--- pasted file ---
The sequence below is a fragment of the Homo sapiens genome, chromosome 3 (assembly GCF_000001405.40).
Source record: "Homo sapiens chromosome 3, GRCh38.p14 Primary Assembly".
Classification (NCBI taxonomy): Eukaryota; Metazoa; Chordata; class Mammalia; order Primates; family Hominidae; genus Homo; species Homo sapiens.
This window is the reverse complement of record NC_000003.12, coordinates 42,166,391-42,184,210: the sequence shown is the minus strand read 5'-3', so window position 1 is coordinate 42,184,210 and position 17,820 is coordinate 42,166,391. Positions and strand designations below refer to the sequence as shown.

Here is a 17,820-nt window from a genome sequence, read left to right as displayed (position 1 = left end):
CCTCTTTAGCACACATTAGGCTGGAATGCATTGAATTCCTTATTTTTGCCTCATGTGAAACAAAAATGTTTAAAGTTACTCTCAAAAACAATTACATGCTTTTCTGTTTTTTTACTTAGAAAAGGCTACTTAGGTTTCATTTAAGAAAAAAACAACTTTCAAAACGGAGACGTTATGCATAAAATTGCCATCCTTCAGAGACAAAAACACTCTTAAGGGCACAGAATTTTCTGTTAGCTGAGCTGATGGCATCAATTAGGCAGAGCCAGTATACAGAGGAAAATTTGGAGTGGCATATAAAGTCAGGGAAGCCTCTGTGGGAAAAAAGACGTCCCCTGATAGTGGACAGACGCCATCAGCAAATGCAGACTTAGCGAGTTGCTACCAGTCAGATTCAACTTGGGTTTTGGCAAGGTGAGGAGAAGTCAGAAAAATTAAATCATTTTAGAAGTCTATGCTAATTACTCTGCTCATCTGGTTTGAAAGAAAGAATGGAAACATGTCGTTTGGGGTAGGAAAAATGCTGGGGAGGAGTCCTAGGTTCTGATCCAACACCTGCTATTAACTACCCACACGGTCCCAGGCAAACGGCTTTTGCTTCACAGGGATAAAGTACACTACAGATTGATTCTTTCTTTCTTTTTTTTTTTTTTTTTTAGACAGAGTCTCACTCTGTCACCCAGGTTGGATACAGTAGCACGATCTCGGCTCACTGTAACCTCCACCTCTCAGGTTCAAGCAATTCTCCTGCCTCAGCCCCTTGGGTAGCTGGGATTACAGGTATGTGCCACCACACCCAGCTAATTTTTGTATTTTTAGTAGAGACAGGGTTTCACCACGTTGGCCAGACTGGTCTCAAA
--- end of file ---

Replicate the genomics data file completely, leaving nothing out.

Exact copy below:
The sequence below is a fragment of the Homo sapiens genome, chromosome 3 (assembly GCF_000001405.40).
Source record: "Homo sapiens chromosome 3, GRCh38.p14 Primary Assembly".
Classification (NCBI taxonomy): Eukaryota; Metazoa; Chordata; class Mammalia; order Primates; family Hominidae; genus Homo; species Homo sapiens.
This window is the reverse complement of record NC_000003.12, coordinates 42,166,391-42,184,210: the sequence shown is the minus strand read 5'-3', so window position 1 is coordinate 42,184,210 and position 17,820 is coordinate 42,166,391. Positions and strand designations below refer to the sequence as shown.

Here is a 17,820-nt window from a genome sequence, read left to right as displayed (position 1 = left end):
CCTCTTTAGCACACATTAGGCTGGAATGCATTGAATTCCTTATTTTTGCCTCATGTGAAACAAAAATGTTTAAAGTTACTCTCAAAAACAATTACATGCTTTTCTGTTTTTTTACTTAGAAAAGGCTACTTAGGTTTCATTTAAGAAAAAAACAACTTTCAAAACGGAGACGTTATGCATAAAATTGCCATCCTTCAGAGACAAAAACACTCTTAAGGGCACAGAATTTTCTGTTAGCTGAGCTGATGGCATCAATTAGGCAGAGCCAGTATACAGAGGAAAATTTGGAGTGGCATATAAAGTCAGGGAAGCCTCTGTGGGAAAAAAGACGTCCCCTGATAGTGGACAGACGCCATCAGCAAATGCAGACTTAGCGAGTTGCTACCAGTCAGATTCAACTTGGGTTTTGGCAAGGTGAGGAGAAGTCAGAAAAATTAAATCATTTTAGAAGTCTATGCTAATTACTCTGCTCATCTGGTTTGAAAGAAAGAATGGAAACATGTCGTTTGGGGTAGGAAAAATGCTGGGGAGGAGTCCTAGGTTCTGATCCAACACCTGCTATTAACTACCCACACGGTCCCAGGCAAACGGCTTTTGCTTCACAGGGATAAAGTACACTACAGATTGATTCTTTCTTTCTTTTTTTTTTTTTTTTTTAGACAGAGTCTCACTCTGTCACCCAGGTTGGATACAGTAGCACGATCTCGGCTCACTGTAACCTCCACCTCTCAGGTTCAAGCAATTCTCCTGCCTCAGCCCCTTGGGTAGCTGGGATTACAGGTATGTGCCACCACACCCAGCTAATTTTTGTATTTTTAGTAGAGACAGGGTTTCACCACGTTGGCCAGACTGGTCTCAAA